Now, as far as your question to me about my previous experience with graphics packages. I have used Nendo, ( old ass program from the early nineties, ) Rhino, 3ds, I've actually had a college professor about ten years ago show me some of lightwave though i don't recall much of the interface form the 5-6 hours i got to mess with it, i do recall i did not like it. I've used Bryce ( Landscape generation program mainly, though you can model in it) ...I've messed around with terragen, (HAte it) I've dabbled with XSI. I just personally chose to follow the Mayan path. Never messed with Modo much, at least as of yet. So i do have experience with alot of major packages out there, and i have 5 Years and over 3000 projects with auto-cad behind me as a civil draftsman, so i know all about its Tools as well, and you can rest assured that i would never, NEVER use auto-cad for any form of 3d work, Simply because i am
not a structural engineer.

Your opinions on this subject as a Structural engineer are just that, form the point of view of a structural engineer, Not an artist. Perhaps mate, you should open your eyes to the world of art and leave structural design in the past?

Which i believe is a good lead into my next point mate.

You are looking at modeling from an engineers standpoint, or so it would seem, trying to get 'perfect' surfaces for hard surface that you would send to a plasma cutter to cut the shapes out for Assembly at a later date. Maya is a program for artists, which i might say you are a damn good one, But you need to look at it as such, it was never meant to produce structurally accurate representations of anything that could be used for an engineer. Yes sure you can create these things, but that is not its purpose.. it is meant to create objects that are easy on the eyes and look good in movies and games. That's all, and it is damn good at that, hence why it is a standard tool of the industry for Special effects applications. We all know of the short comings of maya here, and you can always feel free to share your opinions on a subject of graphical importance here, as that's what this forum is for, But please, my friend...Please i implore you to be open to hear the opinions of those who read your posts, to see your work, and get your ideas..it should go without saying, that if you are going to share your opinions you should be willing and receptive of those opinions around you as well. IT is not an argument when there is a discussion taking place about the ups and downs of a specific software in this industry. only a simple discussion among friends.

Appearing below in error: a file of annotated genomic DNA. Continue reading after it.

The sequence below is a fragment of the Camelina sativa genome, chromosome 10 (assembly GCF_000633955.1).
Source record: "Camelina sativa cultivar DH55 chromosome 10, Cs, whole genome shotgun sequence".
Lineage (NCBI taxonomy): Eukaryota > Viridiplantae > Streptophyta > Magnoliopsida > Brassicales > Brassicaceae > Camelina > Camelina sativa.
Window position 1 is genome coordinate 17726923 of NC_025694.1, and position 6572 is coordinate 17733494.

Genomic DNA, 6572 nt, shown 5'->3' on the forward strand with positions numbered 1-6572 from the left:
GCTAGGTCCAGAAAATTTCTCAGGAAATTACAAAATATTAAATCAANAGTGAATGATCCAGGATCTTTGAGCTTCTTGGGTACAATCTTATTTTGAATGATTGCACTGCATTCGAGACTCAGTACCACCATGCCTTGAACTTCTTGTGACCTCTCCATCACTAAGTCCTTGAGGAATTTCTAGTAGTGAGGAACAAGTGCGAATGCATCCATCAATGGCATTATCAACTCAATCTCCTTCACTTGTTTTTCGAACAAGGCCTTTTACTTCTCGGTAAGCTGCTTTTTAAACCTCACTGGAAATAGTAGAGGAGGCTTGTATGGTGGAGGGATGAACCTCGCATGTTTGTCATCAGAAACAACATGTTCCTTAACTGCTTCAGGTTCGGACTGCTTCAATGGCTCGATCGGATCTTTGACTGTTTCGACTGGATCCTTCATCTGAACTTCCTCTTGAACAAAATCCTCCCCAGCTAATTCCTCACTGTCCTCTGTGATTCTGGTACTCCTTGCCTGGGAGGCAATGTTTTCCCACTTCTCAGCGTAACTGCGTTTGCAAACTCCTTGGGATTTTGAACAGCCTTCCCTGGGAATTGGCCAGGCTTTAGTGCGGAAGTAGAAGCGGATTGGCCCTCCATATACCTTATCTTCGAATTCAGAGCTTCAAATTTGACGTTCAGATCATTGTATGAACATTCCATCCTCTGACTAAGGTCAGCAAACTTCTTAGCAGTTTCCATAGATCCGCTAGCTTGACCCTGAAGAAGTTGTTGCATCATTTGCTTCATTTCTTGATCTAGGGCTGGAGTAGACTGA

This being said, I hope mate, that this friendly discussion about differing opinions does not hamper our future friendship. I've always tried to stand by you as a friend through some bad times in your personal life as i am sure you recall, But I will state my opinion and the facts as i see them, just as you do..as all friends should

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Old 03-11-2010, 03:32 AM   #25
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Guys sounds like your both friends, and this looks like it's going to turn into one of those pointless Mac vs PC discussions.

Remember arguing on the internet is like running in the special Olympics, even if you win your still retarded.


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Old 03-11-2010, 04:02 AM   #26
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Worked on the back upper part of the stock, the down pipes from the gun barrel, and started to block in the carburetor looking thing on the top.




A lot of stuff in this area is still being blocked in.

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Old 03-11-2010, 04:20 AM   #27
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Looking pretty impressive so far. Looks clean which I like.

I look forward to seeing it finished.

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Old 03-11-2010, 04:36 AM   #28
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Amazing detail work, it looks really neat. I also look forward to seeing this progress.
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Old 03-11-2010, 07:51 AM   #29
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Looking good as usual Rick...starting to be nice and detailed now...I like the look of it (even if it is a weird lookin gun).

I can understand your frustration with software....I am but a meagre Surveyor...but I have to use up to 3 programs to achieve what I need these days. So I too feel what you are saying...the only difference is Im usually being yelled at by some halfwit Supervisor who doesnt understand the sats are still in orbit...the software is asleep...LOL (or the Surveyor...double LOL).

I too have had trouble getting my head around what very little I know to model....I expect AutoCAD or Civilcad functions and it doesnt have them LOL..though I still think they do in my head. (Im still waiting or searching for a good scale tutorial...David..LOL)...trying to scale and model a house is driving me CRAZY.

All points raised are valid etc but in the end...its the software guys who make the desicions on what is required...which is a shame sometimes as they cant always see the need for critical (to us as users) functions. Again the masses win and the expert users just have to work around...bloody painful stuff.

Anyway keep up the good work mate.....I hope there will be an arc involved in the finished product?

Cheers Ant
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Old 03-11-2010, 10:48 AM   #30
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Updates:

- Added another component to the rear upper stock (the fan looking gizmo)
- Started to detail the box where the lower pipes enter
- Added some misc details



Negative space is tough! You have to use all kinds of tricks to make it work. The little notches in the big tank on the back upper stock cut through the beveled edge of the tank. It was fun getting clean insets.